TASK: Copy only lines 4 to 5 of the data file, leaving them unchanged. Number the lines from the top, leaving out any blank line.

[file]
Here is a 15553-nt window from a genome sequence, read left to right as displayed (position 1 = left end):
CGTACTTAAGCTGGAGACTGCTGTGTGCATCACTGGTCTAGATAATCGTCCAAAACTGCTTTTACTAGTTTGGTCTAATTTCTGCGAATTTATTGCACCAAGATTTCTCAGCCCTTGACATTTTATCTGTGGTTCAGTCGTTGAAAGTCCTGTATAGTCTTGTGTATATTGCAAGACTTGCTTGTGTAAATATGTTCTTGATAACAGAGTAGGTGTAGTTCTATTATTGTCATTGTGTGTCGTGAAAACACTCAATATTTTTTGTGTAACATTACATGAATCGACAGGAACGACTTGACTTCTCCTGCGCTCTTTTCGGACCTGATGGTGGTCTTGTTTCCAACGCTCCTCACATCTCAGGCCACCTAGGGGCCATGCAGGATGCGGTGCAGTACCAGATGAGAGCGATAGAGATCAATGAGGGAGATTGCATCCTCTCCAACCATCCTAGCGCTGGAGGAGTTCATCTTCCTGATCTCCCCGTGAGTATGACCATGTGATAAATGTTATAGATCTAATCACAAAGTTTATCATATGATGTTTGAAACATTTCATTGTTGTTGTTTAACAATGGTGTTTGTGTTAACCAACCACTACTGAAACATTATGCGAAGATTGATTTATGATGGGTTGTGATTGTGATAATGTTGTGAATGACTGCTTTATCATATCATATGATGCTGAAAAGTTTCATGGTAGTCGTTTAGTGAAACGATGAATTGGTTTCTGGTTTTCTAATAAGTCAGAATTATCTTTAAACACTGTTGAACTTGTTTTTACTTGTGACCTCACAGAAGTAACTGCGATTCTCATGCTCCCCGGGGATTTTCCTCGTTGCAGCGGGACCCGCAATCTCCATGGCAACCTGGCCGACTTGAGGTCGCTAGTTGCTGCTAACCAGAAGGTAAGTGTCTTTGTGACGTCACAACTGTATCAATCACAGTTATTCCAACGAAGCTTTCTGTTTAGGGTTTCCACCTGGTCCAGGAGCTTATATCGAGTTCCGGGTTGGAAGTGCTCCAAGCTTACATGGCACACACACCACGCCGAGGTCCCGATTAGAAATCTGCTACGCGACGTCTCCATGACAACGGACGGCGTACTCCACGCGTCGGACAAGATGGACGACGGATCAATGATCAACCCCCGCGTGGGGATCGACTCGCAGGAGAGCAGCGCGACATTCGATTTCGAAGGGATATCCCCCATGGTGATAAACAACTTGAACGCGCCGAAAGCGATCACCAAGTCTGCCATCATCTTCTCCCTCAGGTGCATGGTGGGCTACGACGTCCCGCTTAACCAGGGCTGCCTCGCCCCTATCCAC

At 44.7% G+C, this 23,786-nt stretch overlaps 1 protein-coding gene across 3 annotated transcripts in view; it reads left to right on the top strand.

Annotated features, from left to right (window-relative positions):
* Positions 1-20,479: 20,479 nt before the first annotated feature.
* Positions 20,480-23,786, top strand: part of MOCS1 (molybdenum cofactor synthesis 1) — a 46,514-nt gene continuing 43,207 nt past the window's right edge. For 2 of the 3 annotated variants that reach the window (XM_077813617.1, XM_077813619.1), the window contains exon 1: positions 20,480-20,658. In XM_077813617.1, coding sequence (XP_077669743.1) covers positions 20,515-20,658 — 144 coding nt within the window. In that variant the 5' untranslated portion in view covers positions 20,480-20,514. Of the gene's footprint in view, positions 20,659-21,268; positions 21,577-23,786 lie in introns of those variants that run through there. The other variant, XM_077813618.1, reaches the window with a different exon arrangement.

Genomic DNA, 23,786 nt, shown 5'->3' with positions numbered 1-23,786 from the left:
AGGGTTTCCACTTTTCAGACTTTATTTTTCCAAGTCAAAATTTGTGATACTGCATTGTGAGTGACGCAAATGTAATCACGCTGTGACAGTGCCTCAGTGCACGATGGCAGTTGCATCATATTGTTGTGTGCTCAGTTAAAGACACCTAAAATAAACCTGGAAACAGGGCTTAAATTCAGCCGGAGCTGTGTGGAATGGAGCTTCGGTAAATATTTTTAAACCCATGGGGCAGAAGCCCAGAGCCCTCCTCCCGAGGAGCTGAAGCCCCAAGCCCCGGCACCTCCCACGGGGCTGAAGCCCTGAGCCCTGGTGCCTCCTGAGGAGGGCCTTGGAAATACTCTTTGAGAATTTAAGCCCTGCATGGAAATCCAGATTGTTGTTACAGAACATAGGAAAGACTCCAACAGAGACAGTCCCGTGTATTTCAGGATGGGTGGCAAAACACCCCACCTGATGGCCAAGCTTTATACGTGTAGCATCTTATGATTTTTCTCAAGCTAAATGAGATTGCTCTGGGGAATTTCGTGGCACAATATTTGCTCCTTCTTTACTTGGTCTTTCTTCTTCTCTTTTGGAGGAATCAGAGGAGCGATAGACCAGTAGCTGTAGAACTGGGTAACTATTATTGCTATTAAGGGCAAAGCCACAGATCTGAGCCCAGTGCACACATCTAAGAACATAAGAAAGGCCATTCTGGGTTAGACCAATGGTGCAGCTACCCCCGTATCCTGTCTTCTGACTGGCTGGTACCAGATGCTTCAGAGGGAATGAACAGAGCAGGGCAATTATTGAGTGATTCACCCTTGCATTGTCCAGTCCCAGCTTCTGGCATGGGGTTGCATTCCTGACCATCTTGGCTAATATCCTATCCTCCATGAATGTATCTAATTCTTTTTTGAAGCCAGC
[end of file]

Annotated features, from left to right (window-relative positions):
* Positions 1-20,479: 20,479 nt before the first annotated feature.